When it comes to bad bounces, they are a fact of life in the NHL. At the forefront of Sharks fans minds these days is the Doug Weight goal that sent the Anaheim contest Sunday night to overtime. On the play, Weight fired a wrister towards Alexei Semenov who was standing in front of the net. The puck caromed off Semenov’s leg and into the goal.
This game-tying goal stands out because it was scored with 27 seconds left. However, similar goals routinely happen almost nightly around the league. Usually it involves additional traffic around the goalie as well.
“This is a game of bad bounces,” said Jeremy Roenick. “It is not a round ball. The puck bounces in a weird way. I’ve seen it come from behind the net, hit the defenseman in the back of the foot and go in.”
“I’ve seen quite a few like that (Sunday night’s),” said Sandis Ozolinsh.
Defensemen are particularly vulnerable as they are often situated in front attempting of the net as they defend opposing forwards.
“They all seem to hurt,” said Craig Rivet of the game-tying goal. “It may or may not be the defenders fault, but in the end, they were the last player to touch a goal against.”
“You try to forget about it right away,” said Douglas Murray
. “You’ve got to move on.”
Since the NHL returned from the 2004-05 lockout, rule change to increase scoring have made life difficult for defensemen.
“With the old rules, you could box someone out,” said Murray. “Now we’re standing in the shooting lanes and making sure we block shots.”
If the shot is only partially blocked, either by a defender or the attacking team, it can end up right in the net.
The fact of the matter is, simply throwing the puck toward the net is an old NHL strategy.
“There’s a reason we do it,” said Roenick. “The puck will bounce in weird ways. You can lose sight of it.”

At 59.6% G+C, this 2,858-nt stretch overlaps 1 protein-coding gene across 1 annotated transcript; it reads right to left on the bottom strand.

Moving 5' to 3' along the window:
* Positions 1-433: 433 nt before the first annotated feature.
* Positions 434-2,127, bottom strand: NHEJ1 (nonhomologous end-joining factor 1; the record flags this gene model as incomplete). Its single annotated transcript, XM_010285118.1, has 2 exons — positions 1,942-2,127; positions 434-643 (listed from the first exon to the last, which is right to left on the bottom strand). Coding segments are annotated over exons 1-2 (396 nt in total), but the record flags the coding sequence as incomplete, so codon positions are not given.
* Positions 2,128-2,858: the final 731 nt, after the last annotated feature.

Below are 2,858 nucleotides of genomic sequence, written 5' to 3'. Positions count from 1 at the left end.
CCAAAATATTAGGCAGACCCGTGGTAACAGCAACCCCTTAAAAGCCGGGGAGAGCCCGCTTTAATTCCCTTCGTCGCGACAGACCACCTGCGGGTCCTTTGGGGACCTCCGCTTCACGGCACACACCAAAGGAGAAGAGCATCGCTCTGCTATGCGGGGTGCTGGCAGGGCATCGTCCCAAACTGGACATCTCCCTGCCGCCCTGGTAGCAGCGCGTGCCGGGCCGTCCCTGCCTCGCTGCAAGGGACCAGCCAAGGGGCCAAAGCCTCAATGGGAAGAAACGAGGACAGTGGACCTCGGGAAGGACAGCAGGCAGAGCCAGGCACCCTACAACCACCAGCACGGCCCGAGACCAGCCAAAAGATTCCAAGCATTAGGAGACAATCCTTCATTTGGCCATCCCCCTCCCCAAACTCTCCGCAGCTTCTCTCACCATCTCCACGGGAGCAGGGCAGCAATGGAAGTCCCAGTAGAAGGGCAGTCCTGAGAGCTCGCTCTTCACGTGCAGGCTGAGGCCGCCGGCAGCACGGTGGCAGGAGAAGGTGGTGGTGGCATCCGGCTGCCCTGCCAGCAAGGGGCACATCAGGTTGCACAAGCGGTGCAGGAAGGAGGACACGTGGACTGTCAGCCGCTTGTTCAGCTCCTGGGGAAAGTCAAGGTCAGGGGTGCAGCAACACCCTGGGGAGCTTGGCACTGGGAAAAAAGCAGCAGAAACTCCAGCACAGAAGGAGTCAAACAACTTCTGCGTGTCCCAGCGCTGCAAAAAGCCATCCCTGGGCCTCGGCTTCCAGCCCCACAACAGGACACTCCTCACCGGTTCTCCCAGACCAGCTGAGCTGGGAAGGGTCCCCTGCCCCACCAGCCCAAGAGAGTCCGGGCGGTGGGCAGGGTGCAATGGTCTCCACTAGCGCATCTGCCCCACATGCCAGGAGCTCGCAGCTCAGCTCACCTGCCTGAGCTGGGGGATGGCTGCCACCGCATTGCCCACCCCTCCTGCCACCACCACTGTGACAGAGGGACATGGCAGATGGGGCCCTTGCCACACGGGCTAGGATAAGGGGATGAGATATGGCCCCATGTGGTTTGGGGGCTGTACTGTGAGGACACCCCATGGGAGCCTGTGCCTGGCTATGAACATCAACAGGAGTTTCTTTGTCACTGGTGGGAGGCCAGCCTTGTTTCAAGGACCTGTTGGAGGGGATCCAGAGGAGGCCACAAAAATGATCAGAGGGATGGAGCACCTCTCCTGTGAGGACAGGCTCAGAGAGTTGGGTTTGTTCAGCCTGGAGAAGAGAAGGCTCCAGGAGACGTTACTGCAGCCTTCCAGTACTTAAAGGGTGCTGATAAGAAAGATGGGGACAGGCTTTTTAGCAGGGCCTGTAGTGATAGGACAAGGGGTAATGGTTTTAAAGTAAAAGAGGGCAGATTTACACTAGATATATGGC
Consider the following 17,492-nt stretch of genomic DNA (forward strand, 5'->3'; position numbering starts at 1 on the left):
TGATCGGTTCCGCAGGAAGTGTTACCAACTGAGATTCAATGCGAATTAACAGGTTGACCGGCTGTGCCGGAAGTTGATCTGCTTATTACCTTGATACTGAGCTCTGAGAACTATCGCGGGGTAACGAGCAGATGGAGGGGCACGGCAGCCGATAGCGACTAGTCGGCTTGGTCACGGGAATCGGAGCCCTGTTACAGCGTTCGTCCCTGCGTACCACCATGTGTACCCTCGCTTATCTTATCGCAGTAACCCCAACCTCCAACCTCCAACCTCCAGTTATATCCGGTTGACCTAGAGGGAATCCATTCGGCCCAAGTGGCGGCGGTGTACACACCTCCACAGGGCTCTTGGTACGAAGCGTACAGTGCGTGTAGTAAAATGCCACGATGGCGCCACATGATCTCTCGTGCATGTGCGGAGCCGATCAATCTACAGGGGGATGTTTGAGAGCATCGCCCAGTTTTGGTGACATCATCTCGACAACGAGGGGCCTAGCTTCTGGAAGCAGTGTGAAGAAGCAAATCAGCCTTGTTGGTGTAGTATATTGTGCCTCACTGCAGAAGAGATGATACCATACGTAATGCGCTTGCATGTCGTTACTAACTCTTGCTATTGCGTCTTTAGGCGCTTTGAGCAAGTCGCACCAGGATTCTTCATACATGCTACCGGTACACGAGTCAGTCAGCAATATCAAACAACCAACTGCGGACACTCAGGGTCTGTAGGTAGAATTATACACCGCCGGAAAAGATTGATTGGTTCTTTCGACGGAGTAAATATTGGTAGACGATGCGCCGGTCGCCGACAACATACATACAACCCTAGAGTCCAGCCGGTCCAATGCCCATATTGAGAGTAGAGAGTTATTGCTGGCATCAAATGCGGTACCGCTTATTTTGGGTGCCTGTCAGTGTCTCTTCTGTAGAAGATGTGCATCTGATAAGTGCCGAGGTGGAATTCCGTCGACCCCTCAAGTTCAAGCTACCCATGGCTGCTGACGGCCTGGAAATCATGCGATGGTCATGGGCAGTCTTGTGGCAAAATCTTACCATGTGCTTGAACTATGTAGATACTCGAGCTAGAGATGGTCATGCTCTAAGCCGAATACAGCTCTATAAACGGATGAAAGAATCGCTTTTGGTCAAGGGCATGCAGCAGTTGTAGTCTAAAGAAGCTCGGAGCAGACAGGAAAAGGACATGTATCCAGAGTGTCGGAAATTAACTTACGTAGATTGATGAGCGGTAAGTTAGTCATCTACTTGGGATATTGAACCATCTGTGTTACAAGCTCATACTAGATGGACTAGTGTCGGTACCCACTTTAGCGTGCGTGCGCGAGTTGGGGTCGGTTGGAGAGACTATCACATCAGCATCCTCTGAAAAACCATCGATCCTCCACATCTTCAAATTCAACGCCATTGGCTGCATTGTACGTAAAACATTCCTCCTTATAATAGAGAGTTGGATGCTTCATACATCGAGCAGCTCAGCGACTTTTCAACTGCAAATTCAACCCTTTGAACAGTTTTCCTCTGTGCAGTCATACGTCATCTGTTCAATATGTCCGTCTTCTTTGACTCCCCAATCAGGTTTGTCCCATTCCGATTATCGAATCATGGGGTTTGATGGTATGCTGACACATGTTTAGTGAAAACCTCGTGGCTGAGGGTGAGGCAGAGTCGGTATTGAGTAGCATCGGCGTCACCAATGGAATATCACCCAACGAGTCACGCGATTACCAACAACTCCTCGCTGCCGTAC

“You just throw it at the net even if you know the shot won’t go in,” said Ozolinsh. “You know it will hit someone or the goalie pads. Now it’s a reaction to find the puck. As soon as the puck starts bouncing, that’s when mistakes happen.”
So why not work the puck around the perimeter more and find the cleaner angle?
“If you work the puck on the outside the whole time, it may look pretty, but it’s not as effective,” said Ozolinsh. “As soon as there is a shot, there is a bit of chaos.”
For Semenov, he knows what happened on the play and has to deal with it.
“It will happen,” said Semenov. “You have to shake it off. You can’t always control it. Sometimes you’re trying to block a shot and it’s just a bad bounce. If the puck hits you 100 times, it might go in. It’s a hockey thing.”
Sharks Assistant Coach and former NHL defenseman Rob Zettler, knows the routine as well as anybody and can relate to Semenov’s situation.
“He feels bad, but we move on,” said Zettler. “It’s unfortunate. I told him to just keep working. Mistakes are a little more magnified (by defensemen). If it’s a defenseman’s mistake, there’s a chance it’s in the net. If it’s a goalie, it’s most definitely in the net.”
Others know how he feels.
“It happens an awful lot,” said Ozolinsh. “You can’t focus on it. You just have to go back and do your job.”
As the old saying goes, “Good things happen when you put the puck on the net.” And that works both ways.
Defenseman Kyle McLaren, already on Injured Reserve, had minor knee surgery on Monday.
“They just cleaned it out,” said Coach Ron Wilson. “He’s had it done a couple of times since we’ve had him.”
McLaren is not supposed to miss significant time.
Defenseman Matt Carle also missed practice on Wednesday, but was under the weather and should return on Thursday.
Left Wing Ryane Clowe
, who has been out since October following major knee surgery, isn’t ready to return yet.
“He won’t be ready until March at the earliest,” said Wilson. “We’re not rushing him. We could definitely use him, but we’ve been getting by without him.”
The Sharks will play hosts to Dallas at 7:30 p.m., Thursday at HP Pavilion and limited tickets are still available at the HP Pavilion Ticket Office and at www.ticketmaster.com. The contest will be aired on FSN in High Defintion, 98.5 KFOX and SJSHARKS.com.